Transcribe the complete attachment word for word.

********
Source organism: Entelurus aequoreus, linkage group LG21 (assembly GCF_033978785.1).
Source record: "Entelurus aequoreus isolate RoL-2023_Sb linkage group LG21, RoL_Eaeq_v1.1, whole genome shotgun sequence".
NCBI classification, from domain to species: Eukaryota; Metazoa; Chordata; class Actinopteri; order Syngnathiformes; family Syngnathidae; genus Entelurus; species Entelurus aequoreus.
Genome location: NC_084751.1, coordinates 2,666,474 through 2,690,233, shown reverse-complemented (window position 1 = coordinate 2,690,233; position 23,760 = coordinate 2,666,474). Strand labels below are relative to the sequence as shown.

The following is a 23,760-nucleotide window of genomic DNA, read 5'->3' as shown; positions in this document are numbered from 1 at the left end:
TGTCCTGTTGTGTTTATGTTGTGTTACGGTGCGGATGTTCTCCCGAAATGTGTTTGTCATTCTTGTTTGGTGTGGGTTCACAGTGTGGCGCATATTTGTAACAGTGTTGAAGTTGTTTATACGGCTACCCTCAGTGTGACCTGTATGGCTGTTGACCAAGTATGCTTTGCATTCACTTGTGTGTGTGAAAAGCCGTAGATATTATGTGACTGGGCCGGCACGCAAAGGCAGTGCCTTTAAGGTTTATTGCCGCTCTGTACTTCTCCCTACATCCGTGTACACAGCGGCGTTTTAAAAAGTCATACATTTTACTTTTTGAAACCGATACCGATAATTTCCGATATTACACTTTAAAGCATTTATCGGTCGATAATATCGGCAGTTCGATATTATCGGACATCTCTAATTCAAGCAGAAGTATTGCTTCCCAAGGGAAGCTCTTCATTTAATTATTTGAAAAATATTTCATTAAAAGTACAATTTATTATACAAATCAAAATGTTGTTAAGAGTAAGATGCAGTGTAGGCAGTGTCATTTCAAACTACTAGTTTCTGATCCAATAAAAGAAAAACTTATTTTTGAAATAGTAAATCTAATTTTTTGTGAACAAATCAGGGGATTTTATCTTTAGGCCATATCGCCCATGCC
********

Source organism: Entelurus aequoreus, linkage group LG21 (assembly GCF_033978785.1).
Source record: "Entelurus aequoreus isolate RoL-2023_Sb linkage group LG21, RoL_Eaeq_v1.1, whole genome shotgun sequence".
NCBI classification, from domain to species: Eukaryota; Metazoa; Chordata; class Actinopteri; order Syngnathiformes; family Syngnathidae; genus Entelurus; species Entelurus aequoreus.
Genome location: NC_084751.1, coordinates 2,666,474 through 2,690,233, shown reverse-complemented (window position 1 = coordinate 2,690,233; position 23,760 = coordinate 2,666,474). Strand labels below are relative to the sequence as shown.

The following is a 23,760-nucleotide window of genomic DNA, read 5'->3' as shown; positions in this document are numbered from 1 at the left end:
TGTCCTGTTGTGTTTATGTTGTGTTACGGTGCGGATGTTCTCCCGAAATGTGTTTGTCATTCTTGTTTGGTGTGGGTTCACAGTGTGGCGCATATTTGTAACAGTGTTGAAGTTGTTTATACGGCTACCCTCAGTGTGACCTGTATGGCTGTTGACCAAGTATGCTTTGCATTCACTTGTGTGTGTGAAAAGCCGTAGATATTATGTGACTGGGCCGGCACGCAAAGGCAGTGCCTTTAAGGTTTATTGCCGCTCTGTACTTCTCCCTACATCCGTGTACACAGCGGCGTTTTAAAAAGTCATACATTTTACTTTTTGAAACCGATACCGATAATTTCCGATATTACACTTTAAAGCATTTATCGGTCGATAATATCGGCAGTTCGATATTATCGGACATCTCTAATTCAAGCAGAAGTATTGCTTCCCAAGGGAAGCTCTTCATTTAATTATTTGAAAAATATTTCATTAAAAGTACAATTTATTATACAAATCAAAATGTTGTTAAGAGTAAGATGCAGTGTAGGCAGTGTCATTTCAAACTACTAGTTTCTGATCCAATAAAAGAAAAACTTATTTTTGAAATAGTAAATCTAATTTTTTGTGAACAAATCAGGGGATTTTATCTTTAGGCCATATCGCCCATGCC